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A representation of a word or other verbal unit in long-term memory, activated by speech sounds, writing, or an object or event to which it refers. In tachistoscopic word recognition, for which the concept was originally devised, each logogen has a resting activation level, and if it receives evidence that it corresponds to the stimulus presented, its activation level increases: for example, if the observer recognizes the first letter of the display as a p, then in the observer's long-term memory all the logogens beginning with p are slightly activated, and as further evidence accumulates, if the activation level of a logogen exceeds a certain threshold level (threshold levels being lower for more common verbal expressions), then the logogen ‘fires’ and the corresponding verbal unit is recognized. The term was introduced by the English cognitive psychologist John Morton (born 1933) in an article in the journal Psychological Review in 1969, and the theory has been modified several times since then by Morton and others. Compare imagen. [From Greek logos a word + genes born]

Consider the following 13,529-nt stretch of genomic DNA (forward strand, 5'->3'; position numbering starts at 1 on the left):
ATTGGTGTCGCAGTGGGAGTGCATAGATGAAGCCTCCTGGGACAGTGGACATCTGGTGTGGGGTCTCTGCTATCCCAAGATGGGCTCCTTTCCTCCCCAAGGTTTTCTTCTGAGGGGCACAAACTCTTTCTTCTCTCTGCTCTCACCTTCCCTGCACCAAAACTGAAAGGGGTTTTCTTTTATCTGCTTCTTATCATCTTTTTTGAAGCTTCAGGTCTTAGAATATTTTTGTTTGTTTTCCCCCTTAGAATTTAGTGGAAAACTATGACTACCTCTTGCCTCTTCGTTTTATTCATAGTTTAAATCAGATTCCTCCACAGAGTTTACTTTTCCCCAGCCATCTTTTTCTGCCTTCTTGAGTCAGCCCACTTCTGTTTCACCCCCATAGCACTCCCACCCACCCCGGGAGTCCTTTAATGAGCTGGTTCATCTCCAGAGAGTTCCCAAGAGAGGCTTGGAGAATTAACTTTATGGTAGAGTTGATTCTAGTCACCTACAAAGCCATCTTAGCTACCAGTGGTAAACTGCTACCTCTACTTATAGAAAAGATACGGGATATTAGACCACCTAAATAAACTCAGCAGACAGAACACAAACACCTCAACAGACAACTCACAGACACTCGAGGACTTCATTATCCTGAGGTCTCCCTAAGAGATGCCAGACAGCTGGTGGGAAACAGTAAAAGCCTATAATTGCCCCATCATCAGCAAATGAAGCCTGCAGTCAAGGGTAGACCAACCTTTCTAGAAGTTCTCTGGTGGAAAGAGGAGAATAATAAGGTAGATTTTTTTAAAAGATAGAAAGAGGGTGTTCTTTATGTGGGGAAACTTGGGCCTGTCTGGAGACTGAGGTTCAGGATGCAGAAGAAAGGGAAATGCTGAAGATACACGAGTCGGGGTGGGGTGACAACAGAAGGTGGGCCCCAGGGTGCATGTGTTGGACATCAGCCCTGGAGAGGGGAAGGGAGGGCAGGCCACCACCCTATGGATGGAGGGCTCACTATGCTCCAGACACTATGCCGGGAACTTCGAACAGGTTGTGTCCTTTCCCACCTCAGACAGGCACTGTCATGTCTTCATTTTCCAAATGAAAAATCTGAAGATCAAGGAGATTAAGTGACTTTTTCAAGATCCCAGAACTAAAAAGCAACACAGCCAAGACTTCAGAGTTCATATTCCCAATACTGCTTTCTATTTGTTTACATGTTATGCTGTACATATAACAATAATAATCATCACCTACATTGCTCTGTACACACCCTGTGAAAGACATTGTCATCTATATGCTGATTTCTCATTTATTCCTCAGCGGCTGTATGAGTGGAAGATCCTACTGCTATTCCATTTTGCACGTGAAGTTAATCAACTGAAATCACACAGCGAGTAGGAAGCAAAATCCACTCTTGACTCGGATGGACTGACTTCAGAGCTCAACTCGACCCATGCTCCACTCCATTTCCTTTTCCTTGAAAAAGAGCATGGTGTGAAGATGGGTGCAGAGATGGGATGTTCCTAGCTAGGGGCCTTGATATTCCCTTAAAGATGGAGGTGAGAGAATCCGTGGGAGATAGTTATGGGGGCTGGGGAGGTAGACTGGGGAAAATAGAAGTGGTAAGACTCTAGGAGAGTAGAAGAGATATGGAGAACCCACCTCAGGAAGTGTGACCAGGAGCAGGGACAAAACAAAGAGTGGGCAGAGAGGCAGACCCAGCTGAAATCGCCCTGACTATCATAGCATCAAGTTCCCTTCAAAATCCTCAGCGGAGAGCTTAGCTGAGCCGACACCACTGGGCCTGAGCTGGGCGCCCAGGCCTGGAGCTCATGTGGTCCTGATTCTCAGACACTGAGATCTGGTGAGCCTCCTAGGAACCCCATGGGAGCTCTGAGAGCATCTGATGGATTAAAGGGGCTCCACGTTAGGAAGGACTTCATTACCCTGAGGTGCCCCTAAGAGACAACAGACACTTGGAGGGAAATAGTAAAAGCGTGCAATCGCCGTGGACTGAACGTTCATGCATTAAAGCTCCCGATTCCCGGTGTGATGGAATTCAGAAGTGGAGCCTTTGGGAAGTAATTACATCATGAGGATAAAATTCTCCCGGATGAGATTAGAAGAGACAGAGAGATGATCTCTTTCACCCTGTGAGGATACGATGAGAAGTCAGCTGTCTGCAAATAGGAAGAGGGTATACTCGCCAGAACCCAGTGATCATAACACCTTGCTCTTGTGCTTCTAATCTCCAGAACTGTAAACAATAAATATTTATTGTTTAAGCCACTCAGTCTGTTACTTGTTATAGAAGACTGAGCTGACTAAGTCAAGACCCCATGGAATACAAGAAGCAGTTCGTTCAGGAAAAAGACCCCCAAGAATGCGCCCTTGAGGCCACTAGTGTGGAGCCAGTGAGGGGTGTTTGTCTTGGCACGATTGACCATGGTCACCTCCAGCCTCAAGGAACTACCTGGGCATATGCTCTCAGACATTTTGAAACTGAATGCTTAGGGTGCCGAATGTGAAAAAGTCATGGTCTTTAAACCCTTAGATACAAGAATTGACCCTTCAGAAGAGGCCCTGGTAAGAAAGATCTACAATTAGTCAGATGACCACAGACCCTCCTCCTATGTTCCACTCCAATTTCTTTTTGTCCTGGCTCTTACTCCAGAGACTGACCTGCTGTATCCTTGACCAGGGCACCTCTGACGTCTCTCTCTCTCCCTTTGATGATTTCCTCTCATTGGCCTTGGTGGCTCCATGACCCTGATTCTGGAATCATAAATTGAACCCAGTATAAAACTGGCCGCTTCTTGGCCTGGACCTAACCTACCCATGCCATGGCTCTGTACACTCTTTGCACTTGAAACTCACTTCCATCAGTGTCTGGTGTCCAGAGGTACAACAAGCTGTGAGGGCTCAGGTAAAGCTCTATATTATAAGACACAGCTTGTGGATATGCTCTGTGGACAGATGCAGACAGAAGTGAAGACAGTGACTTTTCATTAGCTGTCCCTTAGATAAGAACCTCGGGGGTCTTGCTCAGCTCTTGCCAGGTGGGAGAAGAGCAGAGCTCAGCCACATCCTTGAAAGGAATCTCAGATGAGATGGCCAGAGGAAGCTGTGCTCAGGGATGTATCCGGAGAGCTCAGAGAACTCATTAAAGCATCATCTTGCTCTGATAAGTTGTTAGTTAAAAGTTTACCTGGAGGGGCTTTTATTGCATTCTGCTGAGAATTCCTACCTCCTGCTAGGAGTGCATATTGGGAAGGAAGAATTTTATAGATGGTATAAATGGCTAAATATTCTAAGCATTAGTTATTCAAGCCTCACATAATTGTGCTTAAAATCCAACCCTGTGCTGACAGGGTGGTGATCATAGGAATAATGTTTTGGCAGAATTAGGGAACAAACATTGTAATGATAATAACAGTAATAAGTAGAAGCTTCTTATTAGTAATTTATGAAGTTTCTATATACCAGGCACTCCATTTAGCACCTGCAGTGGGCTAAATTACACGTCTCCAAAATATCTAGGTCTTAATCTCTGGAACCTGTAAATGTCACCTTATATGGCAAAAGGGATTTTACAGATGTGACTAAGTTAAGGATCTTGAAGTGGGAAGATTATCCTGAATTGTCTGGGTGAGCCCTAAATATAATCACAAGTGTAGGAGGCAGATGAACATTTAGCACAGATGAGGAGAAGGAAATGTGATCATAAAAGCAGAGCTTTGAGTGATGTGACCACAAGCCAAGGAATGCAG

Subjects: Psychology.

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